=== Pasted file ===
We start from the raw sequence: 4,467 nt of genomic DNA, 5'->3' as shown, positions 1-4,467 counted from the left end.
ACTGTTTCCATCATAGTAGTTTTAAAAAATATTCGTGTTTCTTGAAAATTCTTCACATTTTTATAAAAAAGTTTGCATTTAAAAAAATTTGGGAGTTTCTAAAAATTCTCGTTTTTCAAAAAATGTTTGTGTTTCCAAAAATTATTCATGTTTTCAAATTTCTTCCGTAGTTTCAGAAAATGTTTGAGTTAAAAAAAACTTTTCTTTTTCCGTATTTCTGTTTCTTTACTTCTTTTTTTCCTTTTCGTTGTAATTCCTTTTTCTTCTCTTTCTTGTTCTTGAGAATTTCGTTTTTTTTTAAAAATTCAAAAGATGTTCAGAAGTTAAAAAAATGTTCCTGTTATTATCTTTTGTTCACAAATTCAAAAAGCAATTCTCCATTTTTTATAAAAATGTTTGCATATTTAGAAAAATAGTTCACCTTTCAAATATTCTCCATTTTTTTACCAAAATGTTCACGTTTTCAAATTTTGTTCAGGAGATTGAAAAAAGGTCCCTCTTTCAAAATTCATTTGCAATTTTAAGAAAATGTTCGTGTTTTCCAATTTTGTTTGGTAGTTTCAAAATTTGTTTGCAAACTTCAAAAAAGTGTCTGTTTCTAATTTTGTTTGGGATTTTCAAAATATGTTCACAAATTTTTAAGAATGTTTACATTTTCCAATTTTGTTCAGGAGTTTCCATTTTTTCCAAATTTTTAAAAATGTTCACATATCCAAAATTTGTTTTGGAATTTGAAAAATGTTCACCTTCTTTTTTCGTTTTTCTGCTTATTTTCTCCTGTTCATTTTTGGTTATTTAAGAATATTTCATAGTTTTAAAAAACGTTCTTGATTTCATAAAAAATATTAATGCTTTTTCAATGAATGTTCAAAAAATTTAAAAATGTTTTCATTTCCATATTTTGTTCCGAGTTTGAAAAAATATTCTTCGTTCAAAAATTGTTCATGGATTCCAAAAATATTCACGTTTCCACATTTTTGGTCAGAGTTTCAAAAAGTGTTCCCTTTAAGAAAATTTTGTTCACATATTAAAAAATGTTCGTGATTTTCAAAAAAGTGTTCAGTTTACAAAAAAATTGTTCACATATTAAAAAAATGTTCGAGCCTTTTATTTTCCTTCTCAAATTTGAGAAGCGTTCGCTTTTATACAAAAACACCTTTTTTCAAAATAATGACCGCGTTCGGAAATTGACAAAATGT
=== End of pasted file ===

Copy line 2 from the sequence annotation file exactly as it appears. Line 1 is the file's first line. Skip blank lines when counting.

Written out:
ACTGTTTCCATCATAGTAGTTTTAAAAAATATTCGTGTTTCTTGAAAATTCTTCACATTTTTATAAAAAAGTTTGCATTTAAAAAAATTTGGGAGTTTCTAAAAATTCTCGTTTTTCAAAAAATGTTTGTGTTTCCAAAAATTATTCATGTTTTCAAATTTCTTCCGTAGTTTCAGAAAATGTTTGAGTTAAAAAAAACTTTTCTTTTTCCGTATTTCTGTTTCTTTACTTCTTTTTTTCCTTTTCGTTGTAATTCCTTTTTCTTCTCTTTCTTGTTCTTGAGAATTTCGTTTTTTTTTAAAAATTCAAAAGATGTTCAGAAGTTAAAAAAATGTTCCTGTTATTATCTTTTGTTCACAAATTCAAAAAGCAATTCTCCATTTTTTATAAAAATGTTTGCATATTTAGAAAAATAGTTCACCTTTCAAATATTCTCCATTTTTTTACCAAAATGTTCACGTTTTCAAATTTTGTTCAGGAGATTGAAAAAAGGTCCCTCTTTCAAAATTCATTTGCAATTTTAAGAAAATGTTCGTGTTTTCCAATTTTGTTTGGTAGTTTCAAAATTTGTTTGCAAACTTCAAAAAAGTGTCTGTTTCTAATTTTGTTTGGGATTTTCAAAATATGTTCACAAATTTTTAAGAATGTTTACATTTTCCAATTTTGTTCAGGAGTTTCCATTTTTTCCAAATTTTTAAAAATGTTCACATATCCAAAATTTGTTTTGGAATTTGAAAAATGTTCACCTTCTTTTTTCGTTTTTCTGCTTATTTTCTCCTGTTCATTTTTGGTTATTTAAGAATATTTCATAGTTTTAAAAAACGTTCTTGATTTCATAAAAAATATTAATGCTTTTTCAATGAATGTTCAAAAAATTTAAAAATGTTTTCATTTCCATATTTTGTTCCGAGTTTGAAAAAATATTCTTCGTTCAAAAATTGTTCATGGATTCCAAAAATATTCACGTTTCCACATTTTTGGTCAGAGTTTCAAAAAGTGTTCCCTTTAAGAAAATTTTGTTCACATATTAAAAAATGTTCGTGATTTTCAAAAAAGTGTTCAGTTTACAAAAAAATTGTTCACATATTAAAAAAATGTTCGAGCCTTTTATTTTCCTTCTCAAATTTGAGAAGCGTTCGCTTTTATACAAAAACACCTTTTTTCAAAATAATGACCGCGTTCGGAAATTGACAAAATGT